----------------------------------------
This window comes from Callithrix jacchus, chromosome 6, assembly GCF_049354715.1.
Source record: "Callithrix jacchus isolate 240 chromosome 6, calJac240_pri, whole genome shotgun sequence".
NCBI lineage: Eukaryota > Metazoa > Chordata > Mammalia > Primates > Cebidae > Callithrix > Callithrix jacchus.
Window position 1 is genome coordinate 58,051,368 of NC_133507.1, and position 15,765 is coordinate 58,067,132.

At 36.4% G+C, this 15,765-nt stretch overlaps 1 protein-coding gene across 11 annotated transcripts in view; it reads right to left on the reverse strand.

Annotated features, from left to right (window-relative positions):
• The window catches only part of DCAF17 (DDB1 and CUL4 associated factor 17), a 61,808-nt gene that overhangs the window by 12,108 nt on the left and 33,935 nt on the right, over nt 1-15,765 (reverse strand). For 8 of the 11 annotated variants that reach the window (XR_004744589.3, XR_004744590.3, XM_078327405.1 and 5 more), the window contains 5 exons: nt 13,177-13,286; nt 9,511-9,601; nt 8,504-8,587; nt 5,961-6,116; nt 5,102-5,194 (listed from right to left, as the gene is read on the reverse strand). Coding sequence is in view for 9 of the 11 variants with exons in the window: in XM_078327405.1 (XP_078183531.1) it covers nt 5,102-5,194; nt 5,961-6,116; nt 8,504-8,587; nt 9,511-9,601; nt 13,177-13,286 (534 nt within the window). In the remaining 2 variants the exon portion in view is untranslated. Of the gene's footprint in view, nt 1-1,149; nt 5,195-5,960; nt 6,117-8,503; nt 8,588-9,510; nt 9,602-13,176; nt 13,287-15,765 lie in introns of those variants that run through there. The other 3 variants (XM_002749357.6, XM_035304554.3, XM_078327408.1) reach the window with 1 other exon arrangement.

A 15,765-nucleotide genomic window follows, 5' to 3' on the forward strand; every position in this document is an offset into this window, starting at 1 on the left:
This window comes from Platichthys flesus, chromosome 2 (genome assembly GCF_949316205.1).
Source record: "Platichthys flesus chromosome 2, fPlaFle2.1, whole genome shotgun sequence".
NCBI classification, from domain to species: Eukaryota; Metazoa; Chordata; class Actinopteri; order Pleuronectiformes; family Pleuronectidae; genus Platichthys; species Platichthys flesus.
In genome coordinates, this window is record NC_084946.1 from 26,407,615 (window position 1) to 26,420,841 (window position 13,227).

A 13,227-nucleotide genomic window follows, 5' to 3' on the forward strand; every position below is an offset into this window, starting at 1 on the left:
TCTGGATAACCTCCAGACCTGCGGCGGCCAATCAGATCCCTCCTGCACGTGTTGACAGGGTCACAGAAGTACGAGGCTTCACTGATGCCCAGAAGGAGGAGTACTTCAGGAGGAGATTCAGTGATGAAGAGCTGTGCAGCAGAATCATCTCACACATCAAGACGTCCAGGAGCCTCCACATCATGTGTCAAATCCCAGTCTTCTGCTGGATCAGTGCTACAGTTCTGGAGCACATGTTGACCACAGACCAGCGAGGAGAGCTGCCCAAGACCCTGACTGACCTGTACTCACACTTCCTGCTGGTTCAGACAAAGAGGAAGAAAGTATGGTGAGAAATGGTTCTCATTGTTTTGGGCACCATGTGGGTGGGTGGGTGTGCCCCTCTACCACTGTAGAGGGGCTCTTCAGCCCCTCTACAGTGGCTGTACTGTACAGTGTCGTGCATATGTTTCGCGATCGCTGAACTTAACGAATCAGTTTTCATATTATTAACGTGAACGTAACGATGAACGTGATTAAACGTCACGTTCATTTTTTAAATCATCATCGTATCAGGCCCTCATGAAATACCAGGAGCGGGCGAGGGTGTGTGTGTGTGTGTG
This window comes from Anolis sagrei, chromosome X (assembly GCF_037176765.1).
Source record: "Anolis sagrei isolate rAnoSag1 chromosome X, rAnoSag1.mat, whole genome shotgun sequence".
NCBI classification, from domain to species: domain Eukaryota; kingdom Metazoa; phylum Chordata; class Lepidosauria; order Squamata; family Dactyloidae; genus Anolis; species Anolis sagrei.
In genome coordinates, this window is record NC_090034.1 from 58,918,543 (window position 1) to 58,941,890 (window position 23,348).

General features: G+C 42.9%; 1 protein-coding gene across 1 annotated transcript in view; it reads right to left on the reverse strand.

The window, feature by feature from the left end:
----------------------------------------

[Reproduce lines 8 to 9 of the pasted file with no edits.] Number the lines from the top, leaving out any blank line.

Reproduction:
A 15,765-nucleotide genomic window follows, 5' to 3' on the forward strand; every position in this document is an offset into this window, starting at 1 on the left:
This window comes from Platichthys flesus, chromosome 2 (genome assembly GCF_949316205.1).